It was a couple of years at least before we bought our 2nd Eagles alum, which was their eponymous debut album. I've since became a complete lifelong fan. I've got all their albums, concerts, even Best Of's and Greatest Hits collections with absolutely no new songs... sad, admittedly. I've got the solo albums from all the Eagles members, not just the good stuff from Don Henley. But of all their output, this album remains my favorite. It may be part down to nostalgia, or the fact that this was my first - I can't totally discount that - but I think there was something else going on with this album too. It's no secret that there were many tensions within the band. People claim they all absolutely hated each other, plain and simple. Even after reading Don Felder's new book, I still think that it was just down to there being a group of young talented guys who had slightly different views on what they wanted to make, combined with the Wolf pack or Lion pride mentality. Everyone wanted to be the Alpha male. In the end, I guess Henley and Frey became the Alpha couple (I wouldn't want to suggest an Alpha female there) and Bernie Leadon was eventually forced out, as was Randy Meisner. Why am I even mentioning all this? Well, On The Border was really a crossroads album, and there are 3 important factors here:
1) The members who left didn't leave until later, so all of the original members were present.
2) Don Felder (Bernie's friend, and one helluva great guitarist) joined the group, knowing fine well - and being warned - that he really was entering the Lion's den.
3) With the previous two albums, there'd been a battle over musical style. Frey, Henley and I think Meisner too wanted a more rock sound. Leadon, who was the most experienced and successful individual before the band formed, wanted a more country sound. As did Glynn Johns, their famous producer. However, Desperado hadn't sold as well as their first album, many putting it down to the fact that it was too rock for country fans and too country for everyone else. So, with On The Border, the other members had their case strengthened, they sacked their producer early on and then really went for a different sound. Felder came in to strengthen this sound, even though Leadon knew that the arrival of his old friend would mean his beloved country sound was pushed further to the background.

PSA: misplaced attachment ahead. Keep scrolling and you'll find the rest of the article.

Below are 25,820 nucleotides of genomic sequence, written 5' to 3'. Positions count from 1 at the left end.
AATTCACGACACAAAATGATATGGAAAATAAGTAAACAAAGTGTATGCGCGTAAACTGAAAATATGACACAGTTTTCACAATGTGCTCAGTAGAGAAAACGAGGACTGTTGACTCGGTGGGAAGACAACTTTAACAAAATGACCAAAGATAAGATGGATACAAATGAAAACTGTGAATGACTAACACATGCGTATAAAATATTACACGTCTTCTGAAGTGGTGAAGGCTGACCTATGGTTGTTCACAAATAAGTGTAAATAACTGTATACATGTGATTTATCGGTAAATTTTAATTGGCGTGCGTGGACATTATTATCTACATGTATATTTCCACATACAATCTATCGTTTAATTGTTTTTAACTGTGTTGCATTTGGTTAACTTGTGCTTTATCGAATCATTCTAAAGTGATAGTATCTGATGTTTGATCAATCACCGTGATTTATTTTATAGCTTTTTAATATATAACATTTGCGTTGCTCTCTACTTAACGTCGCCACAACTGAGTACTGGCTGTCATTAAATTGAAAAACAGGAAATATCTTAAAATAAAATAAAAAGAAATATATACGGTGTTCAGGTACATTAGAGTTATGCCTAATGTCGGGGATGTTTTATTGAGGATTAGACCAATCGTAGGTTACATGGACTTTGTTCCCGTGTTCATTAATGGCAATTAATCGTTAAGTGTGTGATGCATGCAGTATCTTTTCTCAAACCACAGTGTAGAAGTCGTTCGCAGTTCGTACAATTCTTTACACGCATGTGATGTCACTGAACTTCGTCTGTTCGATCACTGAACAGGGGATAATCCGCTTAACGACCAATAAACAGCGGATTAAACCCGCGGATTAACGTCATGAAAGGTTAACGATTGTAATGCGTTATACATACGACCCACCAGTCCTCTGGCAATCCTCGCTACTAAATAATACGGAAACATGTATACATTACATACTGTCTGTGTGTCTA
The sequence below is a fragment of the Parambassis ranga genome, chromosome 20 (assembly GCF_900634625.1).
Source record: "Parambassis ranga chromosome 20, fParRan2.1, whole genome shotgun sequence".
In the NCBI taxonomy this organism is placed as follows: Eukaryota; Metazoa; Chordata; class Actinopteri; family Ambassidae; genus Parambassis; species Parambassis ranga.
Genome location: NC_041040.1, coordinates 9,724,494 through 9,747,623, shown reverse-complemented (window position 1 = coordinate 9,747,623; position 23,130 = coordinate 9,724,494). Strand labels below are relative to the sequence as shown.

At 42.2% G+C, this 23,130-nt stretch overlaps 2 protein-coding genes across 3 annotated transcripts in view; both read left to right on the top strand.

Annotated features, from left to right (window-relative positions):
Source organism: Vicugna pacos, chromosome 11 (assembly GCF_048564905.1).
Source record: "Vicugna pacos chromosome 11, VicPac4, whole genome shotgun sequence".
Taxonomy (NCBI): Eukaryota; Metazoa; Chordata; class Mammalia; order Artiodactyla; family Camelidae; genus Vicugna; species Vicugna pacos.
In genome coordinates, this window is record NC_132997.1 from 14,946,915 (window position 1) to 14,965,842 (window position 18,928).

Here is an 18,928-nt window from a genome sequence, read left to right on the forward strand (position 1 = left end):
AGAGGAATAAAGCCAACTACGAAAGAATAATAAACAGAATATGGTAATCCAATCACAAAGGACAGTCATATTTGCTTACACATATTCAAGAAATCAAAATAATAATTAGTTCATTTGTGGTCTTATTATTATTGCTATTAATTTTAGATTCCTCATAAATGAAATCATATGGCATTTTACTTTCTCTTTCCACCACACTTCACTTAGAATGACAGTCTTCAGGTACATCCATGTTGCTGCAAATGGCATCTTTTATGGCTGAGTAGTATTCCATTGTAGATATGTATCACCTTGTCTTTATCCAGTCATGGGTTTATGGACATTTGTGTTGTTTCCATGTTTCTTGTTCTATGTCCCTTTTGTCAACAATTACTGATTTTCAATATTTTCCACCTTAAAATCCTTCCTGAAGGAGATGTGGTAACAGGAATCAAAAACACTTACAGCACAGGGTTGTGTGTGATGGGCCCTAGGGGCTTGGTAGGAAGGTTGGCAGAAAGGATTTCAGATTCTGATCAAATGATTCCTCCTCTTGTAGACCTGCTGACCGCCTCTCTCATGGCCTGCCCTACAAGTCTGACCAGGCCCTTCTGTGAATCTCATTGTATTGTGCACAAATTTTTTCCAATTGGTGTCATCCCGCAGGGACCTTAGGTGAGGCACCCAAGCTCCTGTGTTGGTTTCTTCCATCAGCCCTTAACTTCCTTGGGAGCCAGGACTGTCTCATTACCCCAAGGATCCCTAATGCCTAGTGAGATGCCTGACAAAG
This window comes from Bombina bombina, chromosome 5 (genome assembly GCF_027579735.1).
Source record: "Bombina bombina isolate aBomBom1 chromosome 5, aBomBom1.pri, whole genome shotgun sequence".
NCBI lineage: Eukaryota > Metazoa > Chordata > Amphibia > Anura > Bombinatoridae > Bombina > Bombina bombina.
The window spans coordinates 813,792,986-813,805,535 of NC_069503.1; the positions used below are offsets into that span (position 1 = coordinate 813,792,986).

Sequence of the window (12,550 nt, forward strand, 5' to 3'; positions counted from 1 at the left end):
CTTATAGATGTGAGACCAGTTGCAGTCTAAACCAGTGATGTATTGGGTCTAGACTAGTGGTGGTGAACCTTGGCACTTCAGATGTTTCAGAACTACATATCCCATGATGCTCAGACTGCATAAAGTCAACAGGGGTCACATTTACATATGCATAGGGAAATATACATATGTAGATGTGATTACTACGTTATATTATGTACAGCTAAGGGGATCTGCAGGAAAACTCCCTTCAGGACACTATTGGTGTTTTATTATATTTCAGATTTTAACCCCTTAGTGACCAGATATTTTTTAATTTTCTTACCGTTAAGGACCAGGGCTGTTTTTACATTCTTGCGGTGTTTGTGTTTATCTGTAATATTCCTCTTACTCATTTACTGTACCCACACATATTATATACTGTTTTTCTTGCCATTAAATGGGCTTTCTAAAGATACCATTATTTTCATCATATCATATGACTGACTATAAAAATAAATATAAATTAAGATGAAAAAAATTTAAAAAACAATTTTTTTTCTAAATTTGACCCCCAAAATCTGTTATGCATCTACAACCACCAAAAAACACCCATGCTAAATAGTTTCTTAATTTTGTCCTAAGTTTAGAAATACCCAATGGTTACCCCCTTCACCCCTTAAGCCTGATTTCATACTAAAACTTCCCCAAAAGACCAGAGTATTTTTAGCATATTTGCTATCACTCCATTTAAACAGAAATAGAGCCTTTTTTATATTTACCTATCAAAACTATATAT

I've gone on a bit here, but the Eagles are a huge band, and I think this album deserves more than some people give it. For me, it feels like the old Eagles, plus a bit more. But it also feels much more related to their later albums like Hotel California than their first two albums. It seems that not so many people are happy with this compromise, but for me, it's perfect. I love every song, and I honestly think any of them could have been released as singles. People will always have their favorites, but if you have a balanced and diverse taste in music, I think you'll see the true beauty in each song. Lyrically simpler than the later stuff and I guess more innocent. It's not a rock album. It's not a country album. It's not a pop album. It's not bluegrass, R&B or any one thing, but it is a perfect, radio-friendly mixture of all of these genres in my opinion. I know it better than the back of my hand, and it hasn't aged a bit.
on 6 August 2001